US6189052B1 (en) * 1997-12-11 2001-02-13 Axis Ab On-chip i/o processor supporting different protocols having on-chip controller for reading and setting pins, starting timers, and generating interrupts at well defined points of time
US6088754A (en) * 1997-12-31 2000-07-11 Cisco Technology, Inc. Generic serial interface with automatic reconfigurability
US6601124B1 (en) * 2000-02-14 2003-07-29 International Business Machines Corporation Universal interface for selectively coupling to a computer port type and method therefor
US20040066790A1 (en) * 2002-09-19 2004-04-08 Microsoft Corporation Switch with tandem ports and outlet assembly
US7269670B2 (en) * 2003-06-05 2007-09-11 Texas Instruments Incorporated Analog ethernet detector having first logic circuit and second logic circuit coupled to output signal detectors to determine ethernet and non-ethernet signals
US7401162B2 (en) * 2003-07-22 2008-07-15 Psion Teklogix Inc. Multi-functional port
US7496671B2 (en) * 2003-10-06 2009-02-24 Avago Technologies Fiber Ip (Singapore) Pte. Ltd. Self-configuring communications module adaptive to different host system types
US7069369B2 (en) * 2004-02-12 2006-06-27 Super Talent Electronics, Inc. Extended-Secure-Digital interface using a second protocol for faster transfers
US7716400B2 (en) * 2006-05-14 2010-05-11 Sandisk Il Ltd. Dual mode digital multimedia connector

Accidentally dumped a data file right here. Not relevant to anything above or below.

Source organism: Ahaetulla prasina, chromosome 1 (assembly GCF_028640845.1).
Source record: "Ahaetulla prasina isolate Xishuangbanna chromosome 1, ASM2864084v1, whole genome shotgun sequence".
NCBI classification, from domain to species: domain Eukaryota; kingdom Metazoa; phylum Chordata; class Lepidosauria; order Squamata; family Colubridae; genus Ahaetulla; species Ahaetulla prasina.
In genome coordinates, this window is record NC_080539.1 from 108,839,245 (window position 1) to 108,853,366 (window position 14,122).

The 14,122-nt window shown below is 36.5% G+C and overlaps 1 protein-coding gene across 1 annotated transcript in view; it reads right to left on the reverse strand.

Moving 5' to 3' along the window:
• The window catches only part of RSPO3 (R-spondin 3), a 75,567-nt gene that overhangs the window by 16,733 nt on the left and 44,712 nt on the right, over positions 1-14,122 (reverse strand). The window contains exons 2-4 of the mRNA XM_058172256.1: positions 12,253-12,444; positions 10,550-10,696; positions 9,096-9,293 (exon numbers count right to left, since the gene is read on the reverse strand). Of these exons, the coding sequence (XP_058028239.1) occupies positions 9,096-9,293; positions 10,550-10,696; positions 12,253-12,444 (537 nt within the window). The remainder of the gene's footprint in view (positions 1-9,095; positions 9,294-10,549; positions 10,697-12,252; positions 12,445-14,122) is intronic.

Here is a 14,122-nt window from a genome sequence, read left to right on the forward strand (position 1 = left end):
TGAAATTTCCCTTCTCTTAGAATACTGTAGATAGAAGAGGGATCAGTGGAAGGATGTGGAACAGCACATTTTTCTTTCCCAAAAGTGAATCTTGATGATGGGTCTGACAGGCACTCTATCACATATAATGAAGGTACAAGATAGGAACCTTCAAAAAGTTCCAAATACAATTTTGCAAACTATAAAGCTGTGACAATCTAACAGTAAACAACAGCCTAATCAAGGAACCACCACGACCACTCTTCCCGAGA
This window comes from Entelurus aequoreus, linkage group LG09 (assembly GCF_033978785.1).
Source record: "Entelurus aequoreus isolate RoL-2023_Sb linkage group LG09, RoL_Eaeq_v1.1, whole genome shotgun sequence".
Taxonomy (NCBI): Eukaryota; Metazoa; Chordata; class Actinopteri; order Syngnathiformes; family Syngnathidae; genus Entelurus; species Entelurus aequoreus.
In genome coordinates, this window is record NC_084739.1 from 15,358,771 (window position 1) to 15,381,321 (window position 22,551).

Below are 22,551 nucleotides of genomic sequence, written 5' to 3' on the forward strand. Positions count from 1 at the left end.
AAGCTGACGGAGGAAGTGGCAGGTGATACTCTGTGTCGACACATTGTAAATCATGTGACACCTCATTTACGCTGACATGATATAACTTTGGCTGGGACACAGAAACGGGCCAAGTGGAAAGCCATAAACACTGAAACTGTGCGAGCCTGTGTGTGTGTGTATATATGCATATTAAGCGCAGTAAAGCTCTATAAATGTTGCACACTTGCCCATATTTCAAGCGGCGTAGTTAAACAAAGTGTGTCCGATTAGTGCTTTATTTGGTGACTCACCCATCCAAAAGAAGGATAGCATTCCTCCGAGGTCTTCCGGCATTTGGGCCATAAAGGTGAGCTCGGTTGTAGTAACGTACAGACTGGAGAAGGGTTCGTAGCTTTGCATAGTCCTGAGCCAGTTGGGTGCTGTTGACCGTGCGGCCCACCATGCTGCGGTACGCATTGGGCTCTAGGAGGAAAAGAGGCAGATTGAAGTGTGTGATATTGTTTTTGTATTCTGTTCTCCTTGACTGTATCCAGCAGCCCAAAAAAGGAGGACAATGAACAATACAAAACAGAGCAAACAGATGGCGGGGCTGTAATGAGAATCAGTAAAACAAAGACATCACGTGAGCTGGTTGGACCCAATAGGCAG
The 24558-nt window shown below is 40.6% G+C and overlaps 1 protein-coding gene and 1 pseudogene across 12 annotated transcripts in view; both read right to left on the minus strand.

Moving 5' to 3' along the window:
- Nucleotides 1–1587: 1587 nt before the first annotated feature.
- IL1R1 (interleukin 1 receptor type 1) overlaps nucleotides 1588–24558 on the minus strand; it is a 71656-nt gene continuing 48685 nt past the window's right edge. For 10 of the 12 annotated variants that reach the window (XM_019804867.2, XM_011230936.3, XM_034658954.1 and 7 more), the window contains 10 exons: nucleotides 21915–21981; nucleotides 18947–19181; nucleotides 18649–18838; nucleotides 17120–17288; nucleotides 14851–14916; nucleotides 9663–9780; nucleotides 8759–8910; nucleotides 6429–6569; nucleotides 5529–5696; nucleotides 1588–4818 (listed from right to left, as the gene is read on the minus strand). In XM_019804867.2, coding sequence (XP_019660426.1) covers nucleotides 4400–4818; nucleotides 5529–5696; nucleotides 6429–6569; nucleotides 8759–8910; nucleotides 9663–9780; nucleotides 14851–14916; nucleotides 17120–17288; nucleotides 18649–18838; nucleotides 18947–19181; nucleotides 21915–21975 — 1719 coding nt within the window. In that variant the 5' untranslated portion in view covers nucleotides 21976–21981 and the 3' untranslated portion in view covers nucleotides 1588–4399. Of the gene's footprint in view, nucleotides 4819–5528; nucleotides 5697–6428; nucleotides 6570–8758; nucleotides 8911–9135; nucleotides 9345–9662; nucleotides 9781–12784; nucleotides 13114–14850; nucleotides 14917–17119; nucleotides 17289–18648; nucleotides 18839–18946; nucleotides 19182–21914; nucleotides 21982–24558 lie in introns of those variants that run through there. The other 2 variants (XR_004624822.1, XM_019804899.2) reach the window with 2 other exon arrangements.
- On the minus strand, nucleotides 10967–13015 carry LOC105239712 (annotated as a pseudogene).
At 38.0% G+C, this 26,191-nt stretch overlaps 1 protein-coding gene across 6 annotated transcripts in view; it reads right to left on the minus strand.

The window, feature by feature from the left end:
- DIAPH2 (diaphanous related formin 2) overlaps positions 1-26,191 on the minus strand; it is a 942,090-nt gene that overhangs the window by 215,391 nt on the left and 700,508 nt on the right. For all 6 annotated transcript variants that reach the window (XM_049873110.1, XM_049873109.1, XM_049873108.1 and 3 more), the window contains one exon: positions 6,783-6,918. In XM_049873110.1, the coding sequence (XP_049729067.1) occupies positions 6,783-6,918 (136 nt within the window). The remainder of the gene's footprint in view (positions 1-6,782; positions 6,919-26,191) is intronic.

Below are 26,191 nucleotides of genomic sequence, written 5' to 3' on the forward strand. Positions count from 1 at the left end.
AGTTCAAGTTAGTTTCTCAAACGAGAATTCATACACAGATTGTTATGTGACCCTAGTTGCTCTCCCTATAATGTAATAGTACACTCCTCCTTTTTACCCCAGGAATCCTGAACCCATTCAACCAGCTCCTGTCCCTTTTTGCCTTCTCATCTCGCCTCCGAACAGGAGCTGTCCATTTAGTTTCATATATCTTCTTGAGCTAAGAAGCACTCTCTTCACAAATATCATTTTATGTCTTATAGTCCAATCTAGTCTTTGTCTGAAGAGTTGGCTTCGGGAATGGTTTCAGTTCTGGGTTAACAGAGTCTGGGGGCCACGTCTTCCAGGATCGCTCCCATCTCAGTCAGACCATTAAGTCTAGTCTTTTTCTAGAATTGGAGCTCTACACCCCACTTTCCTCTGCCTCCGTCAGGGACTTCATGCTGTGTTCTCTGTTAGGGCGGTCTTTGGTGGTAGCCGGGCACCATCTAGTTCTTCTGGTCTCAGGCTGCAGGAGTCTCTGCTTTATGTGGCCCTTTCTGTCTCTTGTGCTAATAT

US8208387B2 (en) * 2007-08-29 2012-06-26 Micrel, Inc. Low current method for detecting presence of Ethernet signals
US20090130910A1 (en) * 2007-11-21 2009-05-21 Kai Inha Electronic device interface switching system
CN201130374Y (en) 2007-12-18 2008-10-08 南京异或科技有限公司 Apparatus capable of automatically recognizing connection serial port or all-purpose serial bus structure interface
US7743174B2 (en) * 2007-12-28 2010-06-22 Cisco Technology, Inc. Dual utilization of a physical port of an electronic device
DE102008002861A1 (en) 2008-05-28 2009-12-03 Schneider Electric Gmbh Communication platform (CoPla) architecture
US20110149994A1 (en) 2008-05-28 2011-06-23 Schneider Electric Automation Gmbh Communication module and method for connecting an electrical device to a network
US8601173B2 (en) * 2010-06-30 2013-12-03 Silicon Image, Inc. Detection of cable connections for electronic devices

Non-Patent Citations (3)

* Cited by examiner, † Cited by third party
Title
Cisco Systems Male RJ45 to RS232 Adapter Cable sales offer dated Septemder 4, 1973. *
International Search Report and Written Opinion for PCT/US2011/054035, mailed Mar. 7, 2012; ISA/EP.
State Intellectual Property Office (SIPO) 1st Office Action issued on May 20, 2015 in corresponding Chinese Patent Application for Invention No. 201180053665.3, 10 pages.

Also Published As

Publication number Publication date
WO2012047719A1 (en) 2012-04-12
EP2625620B1 (en) 2014-12-31
WO2012047719A4 (en) 2012-06-07
ES2531529T3 (en) 2015-03-17
CN103329115A (en) 2013-09-25
US20130227185A1 (en) 2013-08-29
CN103329115B (en) 2015-12-16
EP2625620A1 (en) 2013-08-14

Similar Documents

Publication Publication Date Title
US9336176B2 (en) Remote access appliance with communication protocol autosensing feature
US6308239B1 (en) Interface switching apparatus and switching control method
US6000042A (en) Fault detection on a dual supply system for a universal serial bus system
EP2625587B1 (en) Digital rack interface pod (drip) with intelligent power control system and method
US6954863B2 (en) Local area network terminal adapted to be rebooted with local power supply interruption if remote power supply is not being received
US9128695B2 (en) Remote access appliance with backup power system
WO2013110076A1 (en) Device and method for powering ethernet midspan device and endspan device